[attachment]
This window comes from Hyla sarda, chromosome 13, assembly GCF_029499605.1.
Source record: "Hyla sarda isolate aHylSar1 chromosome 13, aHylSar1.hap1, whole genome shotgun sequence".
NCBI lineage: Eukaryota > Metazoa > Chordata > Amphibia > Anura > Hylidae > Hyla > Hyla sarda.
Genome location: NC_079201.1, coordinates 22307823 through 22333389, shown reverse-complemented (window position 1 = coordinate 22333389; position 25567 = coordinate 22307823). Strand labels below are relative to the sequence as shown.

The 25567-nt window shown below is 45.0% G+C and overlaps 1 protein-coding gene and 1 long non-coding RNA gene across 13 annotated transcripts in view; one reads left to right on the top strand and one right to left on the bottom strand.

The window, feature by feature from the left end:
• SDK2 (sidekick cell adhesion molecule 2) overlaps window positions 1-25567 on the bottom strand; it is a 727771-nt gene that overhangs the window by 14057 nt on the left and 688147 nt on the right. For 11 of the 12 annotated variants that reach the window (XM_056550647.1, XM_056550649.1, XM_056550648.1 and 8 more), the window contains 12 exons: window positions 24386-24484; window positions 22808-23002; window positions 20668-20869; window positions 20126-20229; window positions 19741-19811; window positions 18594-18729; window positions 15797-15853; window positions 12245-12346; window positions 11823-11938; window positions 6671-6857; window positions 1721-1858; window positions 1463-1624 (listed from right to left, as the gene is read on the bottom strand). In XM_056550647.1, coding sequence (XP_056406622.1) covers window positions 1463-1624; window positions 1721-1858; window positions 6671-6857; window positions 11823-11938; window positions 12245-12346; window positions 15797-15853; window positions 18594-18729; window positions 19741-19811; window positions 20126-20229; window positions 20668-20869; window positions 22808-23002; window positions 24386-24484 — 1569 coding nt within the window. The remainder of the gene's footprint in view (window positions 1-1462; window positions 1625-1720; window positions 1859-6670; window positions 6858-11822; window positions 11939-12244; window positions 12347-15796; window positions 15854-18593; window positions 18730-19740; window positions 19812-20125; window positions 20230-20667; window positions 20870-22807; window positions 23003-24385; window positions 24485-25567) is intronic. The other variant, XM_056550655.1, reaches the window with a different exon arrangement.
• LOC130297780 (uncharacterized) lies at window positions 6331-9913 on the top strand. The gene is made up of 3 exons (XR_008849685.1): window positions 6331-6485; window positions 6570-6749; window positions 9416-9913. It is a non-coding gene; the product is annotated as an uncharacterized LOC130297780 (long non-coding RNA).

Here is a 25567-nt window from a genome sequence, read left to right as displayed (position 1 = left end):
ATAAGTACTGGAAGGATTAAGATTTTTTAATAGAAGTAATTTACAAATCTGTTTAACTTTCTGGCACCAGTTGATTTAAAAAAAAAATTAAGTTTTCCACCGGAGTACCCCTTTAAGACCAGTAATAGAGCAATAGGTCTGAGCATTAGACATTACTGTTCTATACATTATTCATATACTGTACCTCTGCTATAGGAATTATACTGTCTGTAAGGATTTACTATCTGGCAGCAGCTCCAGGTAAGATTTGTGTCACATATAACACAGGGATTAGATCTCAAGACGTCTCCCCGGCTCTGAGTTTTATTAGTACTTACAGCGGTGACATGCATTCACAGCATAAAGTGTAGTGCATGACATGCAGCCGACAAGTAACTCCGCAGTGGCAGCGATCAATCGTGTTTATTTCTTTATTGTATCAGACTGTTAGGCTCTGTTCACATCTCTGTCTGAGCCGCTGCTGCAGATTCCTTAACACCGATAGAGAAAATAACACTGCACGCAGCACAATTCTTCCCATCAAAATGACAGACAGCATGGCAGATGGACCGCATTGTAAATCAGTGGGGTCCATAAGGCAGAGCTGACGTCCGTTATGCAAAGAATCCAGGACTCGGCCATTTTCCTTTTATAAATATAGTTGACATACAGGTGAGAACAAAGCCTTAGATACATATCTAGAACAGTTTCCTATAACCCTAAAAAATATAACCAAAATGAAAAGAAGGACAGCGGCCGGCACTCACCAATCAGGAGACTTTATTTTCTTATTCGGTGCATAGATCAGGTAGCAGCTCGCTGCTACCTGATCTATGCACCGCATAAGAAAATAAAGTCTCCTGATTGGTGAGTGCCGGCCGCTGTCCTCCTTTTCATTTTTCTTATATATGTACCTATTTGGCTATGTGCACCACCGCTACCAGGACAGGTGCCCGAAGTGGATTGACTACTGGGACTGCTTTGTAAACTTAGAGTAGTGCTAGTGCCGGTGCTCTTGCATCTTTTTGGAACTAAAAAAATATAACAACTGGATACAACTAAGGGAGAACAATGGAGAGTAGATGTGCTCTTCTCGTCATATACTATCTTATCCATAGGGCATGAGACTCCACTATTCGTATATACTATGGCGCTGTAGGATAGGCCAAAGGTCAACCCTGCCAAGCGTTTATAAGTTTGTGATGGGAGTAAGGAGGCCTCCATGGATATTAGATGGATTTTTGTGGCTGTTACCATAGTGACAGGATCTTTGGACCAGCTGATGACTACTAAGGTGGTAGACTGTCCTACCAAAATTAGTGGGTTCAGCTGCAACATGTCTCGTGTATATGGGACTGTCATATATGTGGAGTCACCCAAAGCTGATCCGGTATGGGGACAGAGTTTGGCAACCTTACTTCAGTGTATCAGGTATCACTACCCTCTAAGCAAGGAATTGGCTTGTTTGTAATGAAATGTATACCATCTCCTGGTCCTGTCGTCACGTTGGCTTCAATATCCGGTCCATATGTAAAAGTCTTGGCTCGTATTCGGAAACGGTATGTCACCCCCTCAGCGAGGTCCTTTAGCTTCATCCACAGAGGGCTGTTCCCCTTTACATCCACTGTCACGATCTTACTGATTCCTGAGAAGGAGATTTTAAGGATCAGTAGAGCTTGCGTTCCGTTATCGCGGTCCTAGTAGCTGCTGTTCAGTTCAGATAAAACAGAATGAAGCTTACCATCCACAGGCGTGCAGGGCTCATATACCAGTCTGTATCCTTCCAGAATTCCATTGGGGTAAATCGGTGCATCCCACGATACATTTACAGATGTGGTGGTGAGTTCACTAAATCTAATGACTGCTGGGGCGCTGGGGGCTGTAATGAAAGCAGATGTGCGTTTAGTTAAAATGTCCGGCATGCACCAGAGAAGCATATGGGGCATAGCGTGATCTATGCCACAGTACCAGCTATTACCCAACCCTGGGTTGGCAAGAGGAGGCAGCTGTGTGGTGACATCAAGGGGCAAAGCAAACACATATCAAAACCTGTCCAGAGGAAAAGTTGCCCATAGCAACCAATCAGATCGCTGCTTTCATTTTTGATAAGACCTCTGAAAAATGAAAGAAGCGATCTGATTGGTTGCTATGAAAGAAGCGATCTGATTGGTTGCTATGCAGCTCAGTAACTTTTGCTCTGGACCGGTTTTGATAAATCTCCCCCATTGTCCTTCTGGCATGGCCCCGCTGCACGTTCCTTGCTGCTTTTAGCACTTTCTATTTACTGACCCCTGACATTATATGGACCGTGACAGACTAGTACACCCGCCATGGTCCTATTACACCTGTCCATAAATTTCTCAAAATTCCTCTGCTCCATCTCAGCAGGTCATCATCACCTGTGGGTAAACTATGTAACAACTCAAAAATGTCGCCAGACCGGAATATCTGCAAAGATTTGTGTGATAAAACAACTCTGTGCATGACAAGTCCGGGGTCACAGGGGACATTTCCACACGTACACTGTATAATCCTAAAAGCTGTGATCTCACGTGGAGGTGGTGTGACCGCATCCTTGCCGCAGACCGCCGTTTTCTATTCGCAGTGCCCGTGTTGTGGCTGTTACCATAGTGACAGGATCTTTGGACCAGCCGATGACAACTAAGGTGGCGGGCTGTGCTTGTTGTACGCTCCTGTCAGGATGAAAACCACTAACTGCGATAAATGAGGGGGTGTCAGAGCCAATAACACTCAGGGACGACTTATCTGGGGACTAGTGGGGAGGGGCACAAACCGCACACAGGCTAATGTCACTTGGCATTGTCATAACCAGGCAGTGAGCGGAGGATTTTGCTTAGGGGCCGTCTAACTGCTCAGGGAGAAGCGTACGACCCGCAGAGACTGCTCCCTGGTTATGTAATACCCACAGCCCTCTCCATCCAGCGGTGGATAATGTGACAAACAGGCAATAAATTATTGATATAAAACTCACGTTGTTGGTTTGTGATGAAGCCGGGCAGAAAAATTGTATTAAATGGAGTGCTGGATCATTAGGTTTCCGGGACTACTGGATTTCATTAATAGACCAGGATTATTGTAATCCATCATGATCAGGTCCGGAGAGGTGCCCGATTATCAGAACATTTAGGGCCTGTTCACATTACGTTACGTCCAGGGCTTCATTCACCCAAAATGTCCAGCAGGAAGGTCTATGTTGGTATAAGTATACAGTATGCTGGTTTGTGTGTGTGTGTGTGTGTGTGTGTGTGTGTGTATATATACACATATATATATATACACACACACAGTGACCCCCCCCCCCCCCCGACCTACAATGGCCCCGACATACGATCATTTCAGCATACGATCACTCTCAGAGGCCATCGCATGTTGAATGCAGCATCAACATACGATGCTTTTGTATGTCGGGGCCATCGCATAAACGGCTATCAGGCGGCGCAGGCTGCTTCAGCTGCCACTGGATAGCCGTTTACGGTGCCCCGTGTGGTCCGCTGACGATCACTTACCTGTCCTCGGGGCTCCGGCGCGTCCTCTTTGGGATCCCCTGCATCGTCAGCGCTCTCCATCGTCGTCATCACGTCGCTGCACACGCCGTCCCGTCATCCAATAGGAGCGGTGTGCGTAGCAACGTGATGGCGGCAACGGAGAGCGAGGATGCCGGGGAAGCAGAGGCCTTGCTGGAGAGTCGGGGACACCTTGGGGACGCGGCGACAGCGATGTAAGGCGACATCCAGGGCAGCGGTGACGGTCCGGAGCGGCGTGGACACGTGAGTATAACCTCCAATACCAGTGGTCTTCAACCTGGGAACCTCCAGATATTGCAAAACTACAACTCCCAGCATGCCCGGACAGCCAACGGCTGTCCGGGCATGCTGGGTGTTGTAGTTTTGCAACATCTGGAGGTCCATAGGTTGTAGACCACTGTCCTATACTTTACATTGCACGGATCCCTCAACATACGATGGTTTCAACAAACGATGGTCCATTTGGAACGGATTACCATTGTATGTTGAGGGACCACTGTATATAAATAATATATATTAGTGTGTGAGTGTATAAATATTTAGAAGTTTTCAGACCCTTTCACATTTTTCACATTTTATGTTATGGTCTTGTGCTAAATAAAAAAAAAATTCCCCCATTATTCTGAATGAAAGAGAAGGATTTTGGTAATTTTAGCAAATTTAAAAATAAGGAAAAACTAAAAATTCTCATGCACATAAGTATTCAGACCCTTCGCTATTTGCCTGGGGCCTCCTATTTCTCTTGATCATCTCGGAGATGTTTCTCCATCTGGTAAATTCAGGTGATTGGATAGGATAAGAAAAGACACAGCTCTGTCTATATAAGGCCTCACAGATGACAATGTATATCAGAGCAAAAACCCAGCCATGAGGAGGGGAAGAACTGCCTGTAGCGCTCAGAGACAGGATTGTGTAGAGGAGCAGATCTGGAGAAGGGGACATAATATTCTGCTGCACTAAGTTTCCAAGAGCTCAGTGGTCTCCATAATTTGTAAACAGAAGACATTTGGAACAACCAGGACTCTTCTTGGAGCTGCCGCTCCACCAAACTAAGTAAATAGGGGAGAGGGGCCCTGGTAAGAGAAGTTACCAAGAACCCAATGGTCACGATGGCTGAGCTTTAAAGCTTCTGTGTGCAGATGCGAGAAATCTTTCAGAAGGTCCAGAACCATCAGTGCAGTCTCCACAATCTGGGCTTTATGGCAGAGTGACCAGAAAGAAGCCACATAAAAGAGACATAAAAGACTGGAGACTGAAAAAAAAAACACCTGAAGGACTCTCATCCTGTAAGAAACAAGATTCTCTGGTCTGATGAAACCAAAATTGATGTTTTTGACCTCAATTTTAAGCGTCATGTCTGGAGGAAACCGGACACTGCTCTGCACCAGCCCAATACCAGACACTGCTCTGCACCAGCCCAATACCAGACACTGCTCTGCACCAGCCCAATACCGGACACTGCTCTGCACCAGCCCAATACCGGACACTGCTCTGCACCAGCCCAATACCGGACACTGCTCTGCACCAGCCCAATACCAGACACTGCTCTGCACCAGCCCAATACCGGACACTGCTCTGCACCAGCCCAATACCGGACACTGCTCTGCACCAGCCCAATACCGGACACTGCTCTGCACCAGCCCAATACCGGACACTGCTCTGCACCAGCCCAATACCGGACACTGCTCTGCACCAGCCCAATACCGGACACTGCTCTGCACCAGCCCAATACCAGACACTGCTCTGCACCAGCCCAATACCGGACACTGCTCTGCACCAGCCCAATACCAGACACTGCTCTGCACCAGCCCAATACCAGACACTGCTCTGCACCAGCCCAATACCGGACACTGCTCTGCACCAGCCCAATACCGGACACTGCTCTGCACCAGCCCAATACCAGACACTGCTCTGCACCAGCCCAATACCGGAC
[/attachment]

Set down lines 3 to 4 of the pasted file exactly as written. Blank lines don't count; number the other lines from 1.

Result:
NCBI lineage: Eukaryota > Metazoa > Chordata > Amphibia > Anura > Hylidae > Hyla > Hyla sarda.
Genome location: NC_079201.1, coordinates 22307823 through 22333389, shown reverse-complemented (window position 1 = coordinate 22333389; position 25567 = coordinate 22307823). Strand labels below are relative to the sequence as shown.